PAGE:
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Khaya Sithole @CoruscaKhaya
, 23 tweets, 8 min read Read on Twitter
So last week, the President announced a Task Team to assist in the @Eskom_SA crisis.

This team is made up of the names reflected in this picture Tweeted by @JacaNews 👇👇👇
This team will support the board that was put in place after Nasrec. And support the executive team that is slowly being assembled at #Eskom. It all sounds good but there are some strange issues we need to discuss. Starting with why this Task Team has been appointed.
Eskom is the single most important balance sheet in the country. Its assets were valued at R739 billion in March 2018. Most are fixed assets - the infrastructure used to provide electricity. But, being the biggest balance sheet comes with the need to fund it all.
And that's where it starts going wrong for #Eskom. It currently has R569 billion in liabilities. R93bn is due in 12 months. Which means that in that period, they need to sell enough to cover their daily costs plus another R93bn to deal with current liabilities. Do they have it?
Clearly not.
But if they have assets that can be turned to cash within 12 months they would be fine. Except they only have R72bn of such assets. So even if they turned them all to cash, they would be R21bn short.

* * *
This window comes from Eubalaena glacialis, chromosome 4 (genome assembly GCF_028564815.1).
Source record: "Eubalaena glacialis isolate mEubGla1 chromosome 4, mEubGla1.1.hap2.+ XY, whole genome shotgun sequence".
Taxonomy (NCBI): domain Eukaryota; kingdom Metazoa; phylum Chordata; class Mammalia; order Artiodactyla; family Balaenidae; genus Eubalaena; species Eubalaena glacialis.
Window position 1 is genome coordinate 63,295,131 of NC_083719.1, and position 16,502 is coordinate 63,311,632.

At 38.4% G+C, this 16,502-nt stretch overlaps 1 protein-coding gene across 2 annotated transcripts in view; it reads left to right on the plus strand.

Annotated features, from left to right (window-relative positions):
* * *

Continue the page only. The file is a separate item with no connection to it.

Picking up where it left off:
In simple terms, the entity is in trouble. But it gets worse.
Of the R72bn in current assets, more than R8bn relates to municipalities that are not paying & the Soweto issue. The municipalities legally owe R11.9bn, but Eskom expects R7.8bn to be paid. That's 66% recovery rate - if Eskom is lucky enough to collect it.
Soweto customers owe R4.3bn; but Eskom has estimated that only R752m is recoverable- if they are lucky. So 83% of the Soweto debt is acknowledged as a pipe dream. But very few people expect even the R752m (17%) to be paid. Ironically, writing off the R752m won't make a difference
Municipalities and Soweto are just one exhibit of the #Eskom problem - the need to balance economics, politics and social mandates. In other words, whilst switching off defaulters sounds financially sensible, it is politically impossible. So Eskom can only live in hope.
In theory, #Eskom is entitled to over R16bn but will never get it. They now hope to get R8,6bn. If you look at who the defaulting municipalities are - you know it won't happen. The problem with this issue is the undocumented consequences of it all.
When #Eskom provides electricity and can't get paid for it they need to find the additional income from those who are paying right? So if Eskom had it Hadebe's way, the prices for all those who pay will creep up. And that's when NERSA comes in...
Monopolies of this nature (just like state airlines) are remarkably expensive to build and run. So in simple terms - only a mad businessman would ever create something like Eskom. But of course, governments are indeed crazy businesspeople so they create them (they have to).
The risk with monopolies is that since they have no competition, they can set any price they want and force you to pay. This is dangerous and so we have a regulator to keep them in line. In this case, NERSA is our Guardian angel. They are responsible for approving tariffs.